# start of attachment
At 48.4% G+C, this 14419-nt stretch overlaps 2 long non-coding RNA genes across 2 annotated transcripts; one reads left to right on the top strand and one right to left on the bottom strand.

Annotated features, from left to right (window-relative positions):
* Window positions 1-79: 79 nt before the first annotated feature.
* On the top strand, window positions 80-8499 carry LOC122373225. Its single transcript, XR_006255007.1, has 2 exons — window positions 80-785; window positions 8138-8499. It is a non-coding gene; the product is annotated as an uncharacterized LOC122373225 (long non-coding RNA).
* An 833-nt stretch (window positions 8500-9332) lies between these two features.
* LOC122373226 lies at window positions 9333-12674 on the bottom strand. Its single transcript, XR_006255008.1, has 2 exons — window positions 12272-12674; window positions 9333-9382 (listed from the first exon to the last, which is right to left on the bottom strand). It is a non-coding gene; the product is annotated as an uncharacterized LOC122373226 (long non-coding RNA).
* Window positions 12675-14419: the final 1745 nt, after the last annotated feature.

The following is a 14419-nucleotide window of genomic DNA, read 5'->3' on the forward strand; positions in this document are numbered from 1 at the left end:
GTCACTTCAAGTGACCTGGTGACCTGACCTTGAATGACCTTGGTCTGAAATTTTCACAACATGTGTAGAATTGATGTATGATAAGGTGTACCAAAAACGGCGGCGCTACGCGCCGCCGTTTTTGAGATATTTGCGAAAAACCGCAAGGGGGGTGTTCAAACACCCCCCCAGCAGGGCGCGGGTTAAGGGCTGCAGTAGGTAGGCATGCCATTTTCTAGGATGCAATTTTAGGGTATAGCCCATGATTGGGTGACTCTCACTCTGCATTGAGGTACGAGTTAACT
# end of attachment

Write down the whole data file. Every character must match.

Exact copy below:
At 48.4% G+C, this 14419-nt stretch overlaps 2 long non-coding RNA genes across 2 annotated transcripts; one reads left to right on the top strand and one right to left on the bottom strand.

Annotated features, from left to right (window-relative positions):
* Window positions 1-79: 79 nt before the first annotated feature.
* On the top strand, window positions 80-8499 carry LOC122373225. Its single transcript, XR_006255007.1, has 2 exons — window positions 80-785; window positions 8138-8499. It is a non-coding gene; the product is annotated as an uncharacterized LOC122373225 (long non-coding RNA).
* An 833-nt stretch (window positions 8500-9332) lies between these two features.
* LOC122373226 lies at window positions 9333-12674 on the bottom strand. Its single transcript, XR_006255008.1, has 2 exons — window positions 12272-12674; window positions 9333-9382 (listed from the first exon to the last, which is right to left on the bottom strand). It is a non-coding gene; the product is annotated as an uncharacterized LOC122373226 (long non-coding RNA).
* Window positions 12675-14419: the final 1745 nt, after the last annotated feature.

The following is a 14419-nucleotide window of genomic DNA, read 5'->3' on the forward strand; positions in this document are numbered from 1 at the left end:
GTCACTTCAAGTGACCTGGTGACCTGACCTTGAATGACCTTGGTCTGAAATTTTCACAACATGTGTAGAATTGATGTATGATAAGGTGTACCAAAAACGGCGGCGCTACGCGCCGCCGTTTTTGAGATATTTGCGAAAAACCGCAAGGGGGGTGTTCAAACACCCCCCCAGCAGGGCGCGGGTTAAGGGCTGCAGTAGGTAGGCATGCCATTTTCTAGGATGCAATTTTAGGGTATAGCCCATGATTGGGTGACTCTCACTCTGCATTGAGGTACGAGTTAACT